Magenta greenhouse glass generates electricity, doesn't bug plants
Greenhouses already tend to be situated in such a way that they receive a lot of sunlight, so why not incorporate solar panels into them? That's just what University of California, Santa Cruz spinoff company Soliculture has done. But there's one thing to note about its greenhouses – their roof glass is colored magenta. According to a new study, though, it doesn't harm plant growth … in fact, some plants actually do better under the colored light.
The greenhouses utilize what's known as Wavelength-Selective Photovoltaic Systems (WSPVs). This technology reportedly "generates electricity more efficiently and at less cost than traditional photovoltaic systems."
Embedded in the roof panel glass is a bright magenta luminescent dye. It absorbs blue and green wavelengths of light, and transfers its energy to narrow photovoltaic strips. It is these strips which produce the electricity. That electricity can be used to power things in the greenhouse such as fans, heaters and watering systems – this could allow the greenhouses to run off-grid, and not rely on fossil fuels.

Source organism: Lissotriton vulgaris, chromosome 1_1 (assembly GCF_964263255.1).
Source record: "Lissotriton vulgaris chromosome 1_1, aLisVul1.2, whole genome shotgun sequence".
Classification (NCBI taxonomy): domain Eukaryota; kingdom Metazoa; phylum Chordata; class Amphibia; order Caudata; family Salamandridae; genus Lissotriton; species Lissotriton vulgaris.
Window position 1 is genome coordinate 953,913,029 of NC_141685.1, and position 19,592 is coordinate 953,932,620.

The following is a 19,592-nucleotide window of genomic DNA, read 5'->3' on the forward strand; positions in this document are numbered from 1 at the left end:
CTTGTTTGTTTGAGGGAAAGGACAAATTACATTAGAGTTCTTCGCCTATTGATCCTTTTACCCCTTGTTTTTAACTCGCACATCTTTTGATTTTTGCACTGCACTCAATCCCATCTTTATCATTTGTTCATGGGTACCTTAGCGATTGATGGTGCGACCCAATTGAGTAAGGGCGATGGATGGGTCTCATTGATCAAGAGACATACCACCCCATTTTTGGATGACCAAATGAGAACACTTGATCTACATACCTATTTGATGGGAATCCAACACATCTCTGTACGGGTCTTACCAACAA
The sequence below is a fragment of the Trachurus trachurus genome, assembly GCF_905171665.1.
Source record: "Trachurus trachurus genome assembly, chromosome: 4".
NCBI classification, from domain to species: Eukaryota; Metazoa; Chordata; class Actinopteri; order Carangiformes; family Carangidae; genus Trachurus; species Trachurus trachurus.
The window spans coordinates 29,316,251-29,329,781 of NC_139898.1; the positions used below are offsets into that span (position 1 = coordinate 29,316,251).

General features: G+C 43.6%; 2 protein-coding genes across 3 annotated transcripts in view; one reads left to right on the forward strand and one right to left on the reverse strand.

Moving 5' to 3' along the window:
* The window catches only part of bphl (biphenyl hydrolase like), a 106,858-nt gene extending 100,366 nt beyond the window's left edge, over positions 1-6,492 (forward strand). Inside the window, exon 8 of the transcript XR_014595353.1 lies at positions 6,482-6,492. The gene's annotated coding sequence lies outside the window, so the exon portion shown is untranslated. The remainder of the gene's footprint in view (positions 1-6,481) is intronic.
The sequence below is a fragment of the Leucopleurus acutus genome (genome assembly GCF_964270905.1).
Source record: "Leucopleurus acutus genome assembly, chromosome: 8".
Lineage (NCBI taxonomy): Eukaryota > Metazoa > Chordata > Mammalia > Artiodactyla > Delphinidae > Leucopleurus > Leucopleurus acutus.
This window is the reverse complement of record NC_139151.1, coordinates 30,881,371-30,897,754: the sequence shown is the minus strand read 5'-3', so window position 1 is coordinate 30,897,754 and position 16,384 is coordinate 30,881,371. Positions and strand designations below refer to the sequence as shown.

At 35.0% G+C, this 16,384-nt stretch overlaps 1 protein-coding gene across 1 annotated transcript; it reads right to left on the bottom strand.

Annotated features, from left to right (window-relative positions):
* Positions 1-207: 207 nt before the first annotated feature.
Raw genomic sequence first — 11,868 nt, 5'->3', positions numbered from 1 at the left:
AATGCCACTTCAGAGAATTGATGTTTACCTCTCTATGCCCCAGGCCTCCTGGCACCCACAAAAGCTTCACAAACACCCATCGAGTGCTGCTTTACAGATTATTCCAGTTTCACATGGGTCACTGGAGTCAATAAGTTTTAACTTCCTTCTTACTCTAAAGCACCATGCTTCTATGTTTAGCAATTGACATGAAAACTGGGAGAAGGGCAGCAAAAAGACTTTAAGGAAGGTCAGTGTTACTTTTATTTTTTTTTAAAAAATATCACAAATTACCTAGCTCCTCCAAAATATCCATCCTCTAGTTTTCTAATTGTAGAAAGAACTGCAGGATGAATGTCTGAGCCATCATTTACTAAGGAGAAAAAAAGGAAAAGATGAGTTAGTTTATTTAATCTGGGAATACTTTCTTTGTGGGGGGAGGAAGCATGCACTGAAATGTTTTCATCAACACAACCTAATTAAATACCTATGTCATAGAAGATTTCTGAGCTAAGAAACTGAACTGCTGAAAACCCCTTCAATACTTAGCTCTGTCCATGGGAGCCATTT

In a UC Santa Cruz study led by Soliculture co-founder Prof. Michael Loik, a variety of plants were grown in both conventional glasshouses (mini greenhouses) and in magenta ones. These plants included 20 varieties of tomatoes, cucumbers, lemons, limes, peppers, strawberries and basil. The researchers monitored both photosynthesis and fruit production.
According to Loik, 80 percent of the plants weren't affected by the magenta light, and 20 percent actually grew better. Additionally, tomato plants grown in the magenta glasshouses required 5 percent less water.
"I thought the plants would grow more slowly, because it's darker under these pink panels," says Loik. "Plants are sensitive not just to the intensity of light but also to color. But it turns out the plants grow just as well."
There's more information in the following video.
Source: UC Santa Cruz